Okay, but in this scenario, what would be the real reason for him being there? You say he told a "good lie why he was there", and I'm inclined to agree, but if he told the lie, what really prompted him to loiter fixatedly outside her room in the small hours of a dismal November morning? You can easily "admire" someone without enduring such obviously extreme discomfort, so it may be inferred that this admiration must have been a little beyond the norm.

Probably he was even seen by somebody else later that night which convinced the police that it wasn´t him

I'd have to observe that this is extremely unlikely. If he really did loiter outside Kelly's room when Lewis noticed him at 2:30am, and really did have a concrete alibi for the time of her murder (which was open to serious dispute anyway) why on earth did he bother with the excuse that he was "walking around all night" (the only activity that couldn't be verified or contradicted), rather than avoiding any question of potential suspicion by telling police where he really was around the "Oh murder" time frame?

If you think about it, the possibility of being recongised by Lewis becomes completely irrelevent if he had an alibi. The type of person who had a legimate reason to fear being recognised by Sarah Lewis is logically more likely to be someone who didn't have an alibi for their whereabouts around the (assumed) time of death for Mary Kelly.

The confused date hypothesis does not satisfactorily explain - for me at least - the fact that Hutchinson came forward and admitted to standing and waiting for someone to come out of Miller's Court at 2:30am on the night of the murder, as soon as it became public knowledge that Sarah Lewis had reported someone doing precisely that.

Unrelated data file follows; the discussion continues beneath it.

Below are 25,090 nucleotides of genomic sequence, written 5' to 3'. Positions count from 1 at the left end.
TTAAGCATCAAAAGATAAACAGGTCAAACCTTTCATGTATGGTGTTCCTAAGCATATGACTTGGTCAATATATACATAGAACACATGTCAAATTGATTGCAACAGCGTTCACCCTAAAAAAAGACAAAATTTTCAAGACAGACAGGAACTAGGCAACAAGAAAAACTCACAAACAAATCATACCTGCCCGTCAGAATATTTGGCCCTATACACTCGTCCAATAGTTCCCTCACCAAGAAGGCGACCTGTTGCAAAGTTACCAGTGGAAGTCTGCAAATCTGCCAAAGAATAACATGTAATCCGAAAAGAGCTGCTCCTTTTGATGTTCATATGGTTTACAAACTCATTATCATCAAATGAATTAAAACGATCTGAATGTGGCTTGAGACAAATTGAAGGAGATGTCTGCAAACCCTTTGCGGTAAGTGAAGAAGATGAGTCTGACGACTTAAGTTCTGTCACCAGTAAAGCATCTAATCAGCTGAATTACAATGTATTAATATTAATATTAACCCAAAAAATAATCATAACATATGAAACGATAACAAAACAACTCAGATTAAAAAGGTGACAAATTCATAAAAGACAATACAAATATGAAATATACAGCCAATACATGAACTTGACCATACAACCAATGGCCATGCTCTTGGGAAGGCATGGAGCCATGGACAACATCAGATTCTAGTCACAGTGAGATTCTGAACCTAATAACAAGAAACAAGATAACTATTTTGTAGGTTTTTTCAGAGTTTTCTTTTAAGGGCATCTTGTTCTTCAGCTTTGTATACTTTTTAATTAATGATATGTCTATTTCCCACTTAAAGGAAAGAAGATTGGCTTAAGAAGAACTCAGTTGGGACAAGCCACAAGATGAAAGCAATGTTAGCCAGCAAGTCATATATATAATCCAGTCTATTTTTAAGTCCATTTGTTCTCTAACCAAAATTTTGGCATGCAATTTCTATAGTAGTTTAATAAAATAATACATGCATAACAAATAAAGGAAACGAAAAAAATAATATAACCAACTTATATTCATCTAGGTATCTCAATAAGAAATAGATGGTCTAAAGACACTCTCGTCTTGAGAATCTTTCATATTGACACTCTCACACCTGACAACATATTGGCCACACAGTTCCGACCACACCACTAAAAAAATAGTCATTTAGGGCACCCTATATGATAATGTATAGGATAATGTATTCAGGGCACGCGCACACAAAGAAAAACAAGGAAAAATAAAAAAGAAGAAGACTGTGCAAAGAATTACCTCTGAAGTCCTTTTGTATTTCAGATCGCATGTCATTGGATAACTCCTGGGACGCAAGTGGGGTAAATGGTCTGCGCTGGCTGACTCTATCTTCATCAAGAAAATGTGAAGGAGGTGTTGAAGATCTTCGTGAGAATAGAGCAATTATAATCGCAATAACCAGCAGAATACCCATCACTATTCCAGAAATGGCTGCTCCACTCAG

Another possibility is that he was an alias, someone who gave a important hint to the police, but after following the hint, there was not much to it anymore.

You don't "discredit" a witness and then use weaker witness for identity efforts (as they appear to have done with Hutchinson) purely on the grounds that the evidence of your star witness isn't delivering the goods. If nothing was coming of the evidence in the immediate aftermath of the Miller's Court murder, it was essential to persevere with that witness evidence. The indications that the police didn't do any such thing is a strong indication that the "discrediting" process had more to do with a lack of a viable "Mr. Astrakhan" suspect.

And, I am a newbie, so if my theories are total bullshit and all the facts speak against it

No, they weren't bullshit at all, and I hope you don't object too stenuously to my feedback! :)

All the best,
Ben

Tresschen
03-15-2009, 03:30 PM
I understand your idea of the grey areas he didn`t want to leave out, but why not go with it to the police and tell them? The public would be informed sooner or later by them. But to go to the press which can be more interrogative than the police and to show one's face in public, I think this is something I for once would try to avoid in this situation, especially when with doing that I betray the faith the police put in me. After all I would know that the most important thing is that the police believed me.